PB&J. I cannot handle the cafeteria line, so I get everything done before coming. I know the exact routes and paths to keep my energy at top marks. I chose classes and activities to make sure I wasn’t going to push myself.

“Want some?”

“And share your germs? Ew.”

“Suffer with your PB&J then.”

“I like it.” I take a bite just because. This is a normal interaction. For normal kids. This is what I always wanted. Not someone to stares at my wheelchair and steers clear of me because of it.

“You have it every day, though. Don’t you get tired of it?” He takes out everything in his bag. “Forgot a fork.” He gets up and quickly collects the item. I look at the bar where such things are kept. Plastic crappy silverware, salt and pepper packets, ketchup and mustard bottles, and a microwave.

“I prefer bringing from home.” He bends the fork and sighs. “But it’ll work.” He grins at me. “You didn’t answer my question before.”

I tilt my head reviewing him. “Which one?”

“Don’t you get tired of the same thing every day? I would.”

This person before me normally buys whatever the daily special is. And if it’s the same from the last week, he’ll pick a random item besides. “There is comfort in having the same thing. Reminds me of home and safety.”

“Safety…” He scans the place. “Where is everyone?”

I shrug. “Some classes go over.”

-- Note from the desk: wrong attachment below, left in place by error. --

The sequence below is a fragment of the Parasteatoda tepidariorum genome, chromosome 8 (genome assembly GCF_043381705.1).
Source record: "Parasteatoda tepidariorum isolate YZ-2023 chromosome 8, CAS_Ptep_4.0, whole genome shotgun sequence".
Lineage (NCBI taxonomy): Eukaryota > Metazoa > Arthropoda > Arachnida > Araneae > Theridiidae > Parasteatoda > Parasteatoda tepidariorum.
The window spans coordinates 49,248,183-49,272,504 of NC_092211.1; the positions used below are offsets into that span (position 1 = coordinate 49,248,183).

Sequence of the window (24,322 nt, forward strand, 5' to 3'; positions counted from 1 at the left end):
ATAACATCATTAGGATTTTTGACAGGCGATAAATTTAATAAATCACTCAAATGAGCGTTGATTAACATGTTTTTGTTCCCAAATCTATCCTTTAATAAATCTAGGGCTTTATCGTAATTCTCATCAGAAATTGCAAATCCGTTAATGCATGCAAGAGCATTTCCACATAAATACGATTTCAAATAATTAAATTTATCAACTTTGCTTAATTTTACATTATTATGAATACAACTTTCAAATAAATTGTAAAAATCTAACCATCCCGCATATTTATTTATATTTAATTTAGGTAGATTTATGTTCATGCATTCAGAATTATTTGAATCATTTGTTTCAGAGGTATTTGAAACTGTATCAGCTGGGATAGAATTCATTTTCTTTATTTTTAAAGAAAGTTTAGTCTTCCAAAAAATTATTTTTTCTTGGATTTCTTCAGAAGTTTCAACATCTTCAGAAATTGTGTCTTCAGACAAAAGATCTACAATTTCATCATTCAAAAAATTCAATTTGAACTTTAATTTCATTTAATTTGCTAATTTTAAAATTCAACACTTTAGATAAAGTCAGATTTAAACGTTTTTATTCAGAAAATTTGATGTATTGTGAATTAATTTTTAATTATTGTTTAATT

“Yeah. I know. I was late the other day because of that. Professors don’t seem to get it.” Jack jumps out of his seat with a big wave.

I glance to see Sue and Mike coming over. “Or they were just making out before showing up.”

“That’s plausible too.” Jack drops back into his chair watching them. “Finally got together, huh?”

Mike nudges Jack. “You should try it. College is different. More freedoms.” His eye brows wag a little with the statement.

My verison of college is different with more freedoms is very innocent.

“Not until I’m certain I can pass calculus. I regret agreeing to take it. I should’ve done pre calc. It would’ve counted.” Jack pulls out a massive textbook with a pretty picture on it. The word Calculus across the top makes the picture look like a lie. “Mom persuased me because I had the right marks to say I could handle it.” His eyes widen looking over the pages.

“Just go to the math lab. Find a cute tutor. Do both.” Mike grins. “Let’s get something, Sue.” He takes her hand and walks to the line. The entire conversation had to two standing beside their chairs. They left their bags here while greeting.

Jack glances at me while finding a page in his book. “I wonder if Mike is taking college seriously. I hear about all the parties through him. I never see him do homework.”

“Maybe his classes don’t have any?” I suggest with a hiss.

“Yeah. Right.” Jack laughs and spins the book to me. “Do you get this?”


Jack covers his face. “I have no idea either.”

“Weren’t you in class?” I question pushing the book back. I can only take one class a semester that requires such a heavy book. Good thing I only have a few classes total that are likely to require it. “What did the professor say?”

Jack flips through a few pages. “It’s not connecting. I don’t know if it’s the professor or if it’s me.” He sighs rubbing his face again. “It’s me. Has to be me.”

“I find that doubtful.” I take another bite. “You seem capable of everything.”